One of the many things we admire about the IFC series Documentary Now is the show’s ability to surprise viewers each week with varied approaches to simultaneously honoring and spoofing well-known documentaries. Last week, Fred Armisen had a larger role in the Jiro Dreams of Sushi-inspired episode, with co-creator Bill Hader playing a supporting character as a Colombian journalist. The series traveled on location to capture the countryside and scenic vistas that complemented the food porn aspects of the episode. In this latest installment, Armisen is absent as Hader gamely channels playwright-performance artist Spalding Gray (almost) alone onstage.
“Parker Gail’s Location is Everything” is Documentary Now’s take on Gray’s one-man show Swimming to Cambodia (1987). Directed by Jonathan Demme, the film captured Gray weaving personal memories with commentary on the political unrest in Southeast Asia. As Dame Helen Mirren explains in her introduction to the faux-documentary version (which could also apply to Demme’s film): “Memoir theater and documentary merged to produce a classic.” We’re thankful that Mirren has stuck around for Season Two to do these episode intros. She’s so straightlaced and unironic in her delivery, it adds gravitas and helps balance the show’s silly and sublime moments.
Written by Hader and comedian John Mulaney, the episode continues Documentary Now’s dedication to replicating the smallest of details from the source material. While the episode’s opening credits roll, the production company’s title card, Varick Street Productions— with its white font on black background—mirrors Swimming to Cambodia’s Cinecon International Films. Similarly, the recreation of Gray’s simple table on a stage rings true; the camera follows a microphone and a glass of water as they’re carefully placed on the table. Parker Gail (Hader) enters and puts his cartoon-covered notebook at the center of the table, and then moves the glass of water to the opposite side so the tableau is closer to Gray’s version. (Yes, we compared the scenes in slo-mo. Details and Easter eggs like these appeal to cinephiles and not just TV fans.)
In one of the episode’s funniest moments, Hader deadpans the camera directly, snapping his head in different directions—left-right-left-up-down—all while directors Alex Buono and Rhys Thomas use their cameras to over-exaggerate Gray’s minimal, but theatrical movements in the film. Conversely, we were disappointed in the music for the episode. Laurie Anderson composed and performed Swimming to Cambodia’s score, which is dramatic and attention-grabbing. The episode’s score tries to emulate Anderson, but the music and sound design are too restrained to make any meaningful impact.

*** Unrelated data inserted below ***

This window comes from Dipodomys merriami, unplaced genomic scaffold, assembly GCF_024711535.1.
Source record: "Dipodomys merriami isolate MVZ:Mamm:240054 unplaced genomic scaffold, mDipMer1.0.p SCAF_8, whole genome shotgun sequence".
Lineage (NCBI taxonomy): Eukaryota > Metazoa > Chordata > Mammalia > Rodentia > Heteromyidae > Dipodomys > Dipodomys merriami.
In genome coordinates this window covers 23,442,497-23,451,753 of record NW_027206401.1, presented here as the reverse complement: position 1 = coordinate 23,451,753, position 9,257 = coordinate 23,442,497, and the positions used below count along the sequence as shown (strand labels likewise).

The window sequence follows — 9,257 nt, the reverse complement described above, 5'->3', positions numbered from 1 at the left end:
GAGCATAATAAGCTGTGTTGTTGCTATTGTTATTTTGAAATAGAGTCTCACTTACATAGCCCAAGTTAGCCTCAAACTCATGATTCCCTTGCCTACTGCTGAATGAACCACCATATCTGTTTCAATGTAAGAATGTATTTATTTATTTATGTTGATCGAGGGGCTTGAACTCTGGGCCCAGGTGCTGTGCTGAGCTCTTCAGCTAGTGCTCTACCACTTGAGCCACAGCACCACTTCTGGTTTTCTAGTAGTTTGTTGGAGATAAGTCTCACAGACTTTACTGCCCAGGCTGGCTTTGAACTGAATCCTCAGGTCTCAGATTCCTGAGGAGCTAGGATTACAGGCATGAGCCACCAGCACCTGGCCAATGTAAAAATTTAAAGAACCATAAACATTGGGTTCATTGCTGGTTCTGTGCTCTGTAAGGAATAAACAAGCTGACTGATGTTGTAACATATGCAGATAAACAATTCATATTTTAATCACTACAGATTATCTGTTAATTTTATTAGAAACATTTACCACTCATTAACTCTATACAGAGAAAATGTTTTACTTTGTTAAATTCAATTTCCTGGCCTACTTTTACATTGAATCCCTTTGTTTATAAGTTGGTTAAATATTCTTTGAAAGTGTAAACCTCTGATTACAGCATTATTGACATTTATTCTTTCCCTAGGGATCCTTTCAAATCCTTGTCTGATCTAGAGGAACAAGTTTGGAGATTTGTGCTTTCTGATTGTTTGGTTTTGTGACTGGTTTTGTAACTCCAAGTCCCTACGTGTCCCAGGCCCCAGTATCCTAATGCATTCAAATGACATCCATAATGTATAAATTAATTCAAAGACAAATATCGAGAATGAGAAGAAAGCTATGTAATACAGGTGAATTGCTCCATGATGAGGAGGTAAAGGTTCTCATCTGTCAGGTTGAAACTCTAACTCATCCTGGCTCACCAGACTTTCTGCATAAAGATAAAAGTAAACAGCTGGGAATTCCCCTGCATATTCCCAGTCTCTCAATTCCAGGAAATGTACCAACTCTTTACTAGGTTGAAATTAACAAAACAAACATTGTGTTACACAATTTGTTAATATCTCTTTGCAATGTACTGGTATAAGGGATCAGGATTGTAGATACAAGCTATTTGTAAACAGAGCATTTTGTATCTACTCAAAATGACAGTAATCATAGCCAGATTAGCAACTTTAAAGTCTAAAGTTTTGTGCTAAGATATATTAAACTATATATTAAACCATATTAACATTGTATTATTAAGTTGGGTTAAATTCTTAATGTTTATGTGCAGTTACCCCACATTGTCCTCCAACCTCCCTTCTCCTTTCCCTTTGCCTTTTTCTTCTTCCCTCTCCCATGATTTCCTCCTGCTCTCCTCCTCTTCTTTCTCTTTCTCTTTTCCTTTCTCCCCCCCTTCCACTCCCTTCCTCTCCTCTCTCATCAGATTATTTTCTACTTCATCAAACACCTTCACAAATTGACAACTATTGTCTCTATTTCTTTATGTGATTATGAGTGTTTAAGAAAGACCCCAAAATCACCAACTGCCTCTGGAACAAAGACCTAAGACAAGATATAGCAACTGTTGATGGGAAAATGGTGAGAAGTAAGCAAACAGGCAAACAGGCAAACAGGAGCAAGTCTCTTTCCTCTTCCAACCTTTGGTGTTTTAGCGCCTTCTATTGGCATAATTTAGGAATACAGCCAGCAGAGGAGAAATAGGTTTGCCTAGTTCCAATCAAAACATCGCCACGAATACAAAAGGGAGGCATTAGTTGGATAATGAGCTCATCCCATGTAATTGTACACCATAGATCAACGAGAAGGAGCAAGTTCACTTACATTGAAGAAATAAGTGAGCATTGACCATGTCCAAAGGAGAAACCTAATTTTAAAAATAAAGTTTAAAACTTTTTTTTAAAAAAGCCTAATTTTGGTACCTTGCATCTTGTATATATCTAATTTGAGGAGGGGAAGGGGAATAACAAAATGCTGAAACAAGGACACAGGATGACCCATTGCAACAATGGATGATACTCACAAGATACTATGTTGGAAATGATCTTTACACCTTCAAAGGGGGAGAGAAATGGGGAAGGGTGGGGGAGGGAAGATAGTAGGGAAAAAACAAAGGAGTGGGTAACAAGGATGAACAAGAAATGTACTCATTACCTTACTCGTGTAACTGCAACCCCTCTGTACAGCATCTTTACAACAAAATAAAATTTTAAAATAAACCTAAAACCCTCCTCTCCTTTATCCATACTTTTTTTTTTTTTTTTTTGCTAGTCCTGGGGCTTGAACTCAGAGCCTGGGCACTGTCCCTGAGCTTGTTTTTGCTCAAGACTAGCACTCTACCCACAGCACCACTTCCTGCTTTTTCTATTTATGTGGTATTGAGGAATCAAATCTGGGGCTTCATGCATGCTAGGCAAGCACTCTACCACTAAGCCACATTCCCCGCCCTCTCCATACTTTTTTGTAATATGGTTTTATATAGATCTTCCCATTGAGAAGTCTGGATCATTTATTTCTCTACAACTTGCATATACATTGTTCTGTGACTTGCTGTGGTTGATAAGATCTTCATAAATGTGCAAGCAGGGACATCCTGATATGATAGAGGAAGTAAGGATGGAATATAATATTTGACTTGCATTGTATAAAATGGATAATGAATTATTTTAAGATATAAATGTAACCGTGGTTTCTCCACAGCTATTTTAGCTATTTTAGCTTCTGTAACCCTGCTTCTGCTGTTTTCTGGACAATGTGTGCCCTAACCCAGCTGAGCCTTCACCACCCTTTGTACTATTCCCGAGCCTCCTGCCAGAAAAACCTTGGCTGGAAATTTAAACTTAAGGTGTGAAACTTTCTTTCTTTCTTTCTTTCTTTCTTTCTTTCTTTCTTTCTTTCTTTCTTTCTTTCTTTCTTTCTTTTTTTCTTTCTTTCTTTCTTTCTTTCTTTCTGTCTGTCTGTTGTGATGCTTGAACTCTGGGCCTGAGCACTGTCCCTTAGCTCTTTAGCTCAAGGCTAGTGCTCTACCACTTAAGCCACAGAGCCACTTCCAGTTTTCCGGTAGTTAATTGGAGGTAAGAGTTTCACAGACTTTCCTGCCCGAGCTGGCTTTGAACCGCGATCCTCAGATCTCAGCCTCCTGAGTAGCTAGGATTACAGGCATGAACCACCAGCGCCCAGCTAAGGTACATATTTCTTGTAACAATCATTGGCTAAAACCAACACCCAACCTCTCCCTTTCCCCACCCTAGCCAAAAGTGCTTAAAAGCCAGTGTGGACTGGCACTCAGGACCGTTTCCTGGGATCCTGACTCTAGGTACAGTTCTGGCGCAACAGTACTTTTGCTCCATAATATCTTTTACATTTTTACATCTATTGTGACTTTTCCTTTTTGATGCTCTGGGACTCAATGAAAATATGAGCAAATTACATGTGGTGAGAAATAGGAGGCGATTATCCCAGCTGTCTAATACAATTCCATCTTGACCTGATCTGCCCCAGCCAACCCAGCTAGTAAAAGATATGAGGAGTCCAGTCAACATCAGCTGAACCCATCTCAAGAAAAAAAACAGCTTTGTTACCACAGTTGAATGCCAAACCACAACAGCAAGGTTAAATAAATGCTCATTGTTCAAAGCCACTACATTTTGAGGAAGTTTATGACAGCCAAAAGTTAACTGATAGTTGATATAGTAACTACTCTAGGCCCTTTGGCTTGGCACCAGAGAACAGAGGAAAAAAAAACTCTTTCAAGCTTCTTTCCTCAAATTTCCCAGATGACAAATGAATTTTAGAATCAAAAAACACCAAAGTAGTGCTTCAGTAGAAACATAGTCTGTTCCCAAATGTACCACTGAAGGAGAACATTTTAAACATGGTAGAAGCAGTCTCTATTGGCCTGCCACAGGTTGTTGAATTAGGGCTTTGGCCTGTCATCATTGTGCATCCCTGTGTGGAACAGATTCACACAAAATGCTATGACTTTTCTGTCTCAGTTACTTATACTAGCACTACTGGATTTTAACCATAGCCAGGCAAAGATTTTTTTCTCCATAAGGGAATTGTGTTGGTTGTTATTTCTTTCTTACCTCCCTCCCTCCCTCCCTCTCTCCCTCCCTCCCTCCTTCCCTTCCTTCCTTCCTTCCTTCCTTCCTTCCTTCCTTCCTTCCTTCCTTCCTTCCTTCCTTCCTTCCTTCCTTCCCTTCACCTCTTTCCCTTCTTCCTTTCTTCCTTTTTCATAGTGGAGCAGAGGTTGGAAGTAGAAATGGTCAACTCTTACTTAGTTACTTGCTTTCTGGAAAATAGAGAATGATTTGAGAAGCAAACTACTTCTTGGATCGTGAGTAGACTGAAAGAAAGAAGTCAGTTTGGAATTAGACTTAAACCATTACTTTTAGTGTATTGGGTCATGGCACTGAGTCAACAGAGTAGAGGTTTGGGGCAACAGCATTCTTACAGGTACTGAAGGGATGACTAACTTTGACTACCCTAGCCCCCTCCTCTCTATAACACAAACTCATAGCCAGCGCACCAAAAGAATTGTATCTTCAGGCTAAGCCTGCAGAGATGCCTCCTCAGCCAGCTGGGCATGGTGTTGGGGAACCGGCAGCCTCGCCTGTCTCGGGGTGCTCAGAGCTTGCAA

Although “Parker Gail’s Location is Everything” remains faithful to Demme’s version, the writers and directors change enough for the episode to stand alone as a solid piece of comedy. Hader captures the monologist’s tics and thick Blue Blooded Rhode Island accent perfectly as he shares the “tragic” tale about losing his apartment and having to find another because of a Stereo City being built on the property. Gail rants, raves and free associates about his life and his relationships all while behind the desk. However, instead of staying a true one-man show, Documentary Now introduces other characters, who pop-up and sit at their own spare desks onstage. The cameras and the spotlights turn to them as they offer their contradictory versions of Gail’s stories. We appreciate the drastic change here from the film; while Hader is highly entertaining, the monotony of Gail’s monologue is pleasantly broken up by these guests.
Gail’s girlfriend, Ramona (Lennon Parham), not only explains what really happened in their relationship, but also reveals that his “tumultuous” childhood might have been anything but. “He was 30 was his parents got divorced,” she says, exasperated. A subway turnstile worker (June Carryl) calls BS on Gail’s version of their encounter when Gail didn’t have enough money to ride the subway. The subway attendant conveys disgust and annoyance at Gail’s first world problem—having to move from one loft to another loft. “God give me the strength to deal with these people because I cannot!” she says. Other guests take turns on stage tearing down aspects of Gail’s performance piece, but it doesn’t phase him. Hader is perfect playing a performer without an iota of self-awareness, but with an overabundance of ego. He delivers the best lines (“I free associated so hard that I shit my pants”) without a smirk on his face, humorously reinforcing the fact that he lives in his own reality.
Viewers don’t find out until the end of the episode that there’s a big reason why Documentary Now diverges from the film in its opening scene. The directors discard Gray’s “dramatic” entrance walking down the New York street, into the theater and through the audience. We don’t see the audience until the very end—but once we see them, we realize that it’s all been part of the punchline that the episode’s been working toward all along. Documentary Now proves with “Parker Gail’s Location is Everything” that it’s not afraid to take chances and play the long game for a joke, even with documentaries that focus on serious subject matter. Week-after-week, the show manages to mine its source material for the comedy nuggets all while still honoring the spirit of the original.
Christine N. Ziemba is a Los Angeles-based freelance pop culture writer and regular contributor to Paste. You can follow her adventures on Twitter and Instagram.